A federal jury in May found that Google did not infringe on Oracle patents in building its Android mobile operating system, following a patent infringement suit filed by by Oracle in 2010. In the lawsuit, Oracle had argued that in creating the Dalvik virtual machine (the software platform that runs Java applications on Android), the search giant knowingly lifted intellectual property involving two Java-related patents that Oracle acquired with its purchase of Sun Microsystems.
The two patents (U.S. Patents 6,061,520 and RE38,104, aka ’520 and ’104) cover ways of accelerating the software compilation process, i.e. the process of turning raw code into executable applications.
Oracle made six different claims of infringement involving the ’104 patent and two claims related to the ’520 patent, and the jury unanimously dismissed all the claims. “Today’s jury verdict that Android does not infringe Oracle’s patents was a victory not just for Google but the entire Android ecosystem,” read a statement from Google.
Oracle indicated it will continue to push its case. “Oracle presented overwhelming evidence at trial that Google knew it would fragment and damage Java,” read a statement from the company. “We plan to continue to defend and uphold Java’s core write once run anywhere principle and ensure it is protected for the nine million Java developers and the community that depend on Java compatibility.”
The verdict concluded the “patent phase” of the trial. Previously, the jury returned a partial decision on Oracle’s claims of copyright infringement, deciding that Google had infringed in some cases but failing to reach a verdict on the biggest issue in the case: whether or not Google had infringed in cloning 37 Java APIs, or applications programming interfaces.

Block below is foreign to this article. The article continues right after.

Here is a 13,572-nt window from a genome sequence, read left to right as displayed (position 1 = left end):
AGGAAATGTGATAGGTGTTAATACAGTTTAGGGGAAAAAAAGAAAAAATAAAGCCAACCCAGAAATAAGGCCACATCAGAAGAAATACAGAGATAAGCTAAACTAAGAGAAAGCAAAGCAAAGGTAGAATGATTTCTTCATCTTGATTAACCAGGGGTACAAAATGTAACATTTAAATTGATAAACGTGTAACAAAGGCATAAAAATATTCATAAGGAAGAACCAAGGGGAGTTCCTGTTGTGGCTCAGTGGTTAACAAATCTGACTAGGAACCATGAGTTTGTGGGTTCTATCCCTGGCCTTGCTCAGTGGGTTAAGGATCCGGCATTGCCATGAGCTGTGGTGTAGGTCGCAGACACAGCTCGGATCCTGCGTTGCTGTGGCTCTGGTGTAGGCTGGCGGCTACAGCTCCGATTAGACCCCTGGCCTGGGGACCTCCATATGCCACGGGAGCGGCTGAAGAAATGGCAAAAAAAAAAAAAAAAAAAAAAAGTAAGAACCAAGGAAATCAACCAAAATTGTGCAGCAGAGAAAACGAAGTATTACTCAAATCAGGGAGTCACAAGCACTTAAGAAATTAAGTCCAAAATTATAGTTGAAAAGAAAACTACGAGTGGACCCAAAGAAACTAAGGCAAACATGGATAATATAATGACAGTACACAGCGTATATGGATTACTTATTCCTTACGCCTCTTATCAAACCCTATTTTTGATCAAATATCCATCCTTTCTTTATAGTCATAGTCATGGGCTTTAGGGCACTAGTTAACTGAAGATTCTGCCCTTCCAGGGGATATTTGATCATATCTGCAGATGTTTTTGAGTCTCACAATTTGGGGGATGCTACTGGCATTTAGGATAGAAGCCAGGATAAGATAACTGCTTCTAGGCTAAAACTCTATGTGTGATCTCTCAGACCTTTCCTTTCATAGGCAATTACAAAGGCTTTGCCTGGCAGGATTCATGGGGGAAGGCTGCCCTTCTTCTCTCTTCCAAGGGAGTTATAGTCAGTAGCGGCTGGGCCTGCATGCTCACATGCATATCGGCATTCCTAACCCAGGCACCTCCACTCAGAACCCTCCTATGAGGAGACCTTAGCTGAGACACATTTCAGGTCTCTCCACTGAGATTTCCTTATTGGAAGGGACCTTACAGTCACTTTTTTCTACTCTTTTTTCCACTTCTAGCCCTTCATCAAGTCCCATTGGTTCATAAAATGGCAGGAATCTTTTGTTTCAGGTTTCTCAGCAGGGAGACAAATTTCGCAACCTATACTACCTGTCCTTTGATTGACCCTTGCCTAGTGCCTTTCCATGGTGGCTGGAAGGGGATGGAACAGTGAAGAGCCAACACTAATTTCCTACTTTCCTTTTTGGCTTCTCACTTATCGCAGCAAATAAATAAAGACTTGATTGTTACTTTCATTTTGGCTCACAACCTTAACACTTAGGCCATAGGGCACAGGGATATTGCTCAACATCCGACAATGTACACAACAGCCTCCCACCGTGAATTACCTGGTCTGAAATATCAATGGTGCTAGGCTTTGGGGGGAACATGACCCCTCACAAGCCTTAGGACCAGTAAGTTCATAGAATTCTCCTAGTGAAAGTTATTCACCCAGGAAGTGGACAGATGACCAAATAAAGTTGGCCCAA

Patent ’104 — which describes a “method and apparatus for resolving data references in generated code” — was the more important of the two patents at issue. Oracle’s case revolved around the term “symbolic reference” and how Dalvik uses a piece of software called a dx tool to convert Java programming code into executable software, known as .dex files.
The patent details a means of compiling software code in which data is tagged with “symbolic references” rather than numeric memory locations. Oracle argued that in compiling code, Dalvik uses symbolic references. Google said it does not.
The ’520 patent, which received far less attention during the trial, describes a “method and system for performing static initialization.” In short, it covers a way of consolidating classes of files so that virtual machines can execute less code than they otherwise would. Oracle claimed that Google uses simulated execution with Dalvik, while Google said it doesn’t simulate but merely parses files.
At the conclusion of the verdict, Judge Alsup thanked the jury for its time, saying this was the longest civil trial he’d seen in his 13 years on the bench. The trial started on Apr. 16. Then he dismissed the 10 remaining jurors from the case.
Though the jury has been dismissed, the core issue in the trial is still undecided. Judge William Alsup will rule himself on whether the Java APIs are subject to copyright, and he expects to do so sometime next week.
In other news, Google has embarked on a massive patent acquisition drive, the biggest acquisitions being Java language patents. These acquisitions are in line with the remarkable success that the Android operating system has delivered to the company, as well as a move to defuse Oracle’s massive Java infringement suit against Google and its Android OS.